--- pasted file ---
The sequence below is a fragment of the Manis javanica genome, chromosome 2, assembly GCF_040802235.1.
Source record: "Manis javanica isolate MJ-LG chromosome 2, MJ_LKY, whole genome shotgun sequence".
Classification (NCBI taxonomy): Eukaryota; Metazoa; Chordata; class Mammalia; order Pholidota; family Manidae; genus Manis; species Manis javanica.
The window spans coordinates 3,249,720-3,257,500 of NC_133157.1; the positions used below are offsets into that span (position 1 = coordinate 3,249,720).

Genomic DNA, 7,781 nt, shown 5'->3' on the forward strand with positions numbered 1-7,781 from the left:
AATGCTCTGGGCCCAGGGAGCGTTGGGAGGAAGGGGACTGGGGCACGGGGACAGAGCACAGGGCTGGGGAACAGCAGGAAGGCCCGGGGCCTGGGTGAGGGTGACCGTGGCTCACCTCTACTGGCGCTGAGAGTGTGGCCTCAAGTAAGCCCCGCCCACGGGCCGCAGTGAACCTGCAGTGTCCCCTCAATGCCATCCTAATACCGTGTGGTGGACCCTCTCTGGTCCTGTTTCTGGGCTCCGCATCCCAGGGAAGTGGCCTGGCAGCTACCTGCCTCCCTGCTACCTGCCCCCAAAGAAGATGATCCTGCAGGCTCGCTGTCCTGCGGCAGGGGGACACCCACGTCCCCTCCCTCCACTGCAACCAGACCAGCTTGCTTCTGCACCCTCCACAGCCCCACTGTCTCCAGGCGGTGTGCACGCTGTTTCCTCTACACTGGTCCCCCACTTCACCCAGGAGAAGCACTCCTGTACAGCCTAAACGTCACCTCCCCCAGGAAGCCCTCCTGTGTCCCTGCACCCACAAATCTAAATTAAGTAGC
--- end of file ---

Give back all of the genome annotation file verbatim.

The sequence below is a fragment of the Manis javanica genome, chromosome 2, assembly GCF_040802235.1.
Source record: "Manis javanica isolate MJ-LG chromosome 2, MJ_LKY, whole genome shotgun sequence".
Classification (NCBI taxonomy): Eukaryota; Metazoa; Chordata; class Mammalia; order Pholidota; family Manidae; genus Manis; species Manis javanica.
The window spans coordinates 3,249,720-3,257,500 of NC_133157.1; the positions used below are offsets into that span (position 1 = coordinate 3,249,720).

Genomic DNA, 7,781 nt, shown 5'->3' on the forward strand with positions numbered 1-7,781 from the left:
AATGCTCTGGGCCCAGGGAGCGTTGGGAGGAAGGGGACTGGGGCACGGGGACAGAGCACAGGGCTGGGGAACAGCAGGAAGGCCCGGGGCCTGGGTGAGGGTGACCGTGGCTCACCTCTACTGGCGCTGAGAGTGTGGCCTCAAGTAAGCCCCGCCCACGGGCCGCAGTGAACCTGCAGTGTCCCCTCAATGCCATCCTAATACCGTGTGGTGGACCCTCTCTGGTCCTGTTTCTGGGCTCCGCATCCCAGGGAAGTGGCCTGGCAGCTACCTGCCTCCCTGCTACCTGCCCCCAAAGAAGATGATCCTGCAGGCTCGCTGTCCTGCGGCAGGGGGACACCCACGTCCCCTCCCTCCACTGCAACCAGACCAGCTTGCTTCTGCACCCTCCACAGCCCCACTGTCTCCAGGCGGTGTGCACGCTGTTTCCTCTACACTGGTCCCCCACTTCACCCAGGAGAAGCACTCCTGTACAGCCTAAACGTCACCTCCCCCAGGAAGCCCTCCTGTGTCCCTGCACCCACAAATCTAAATTAAGTAGC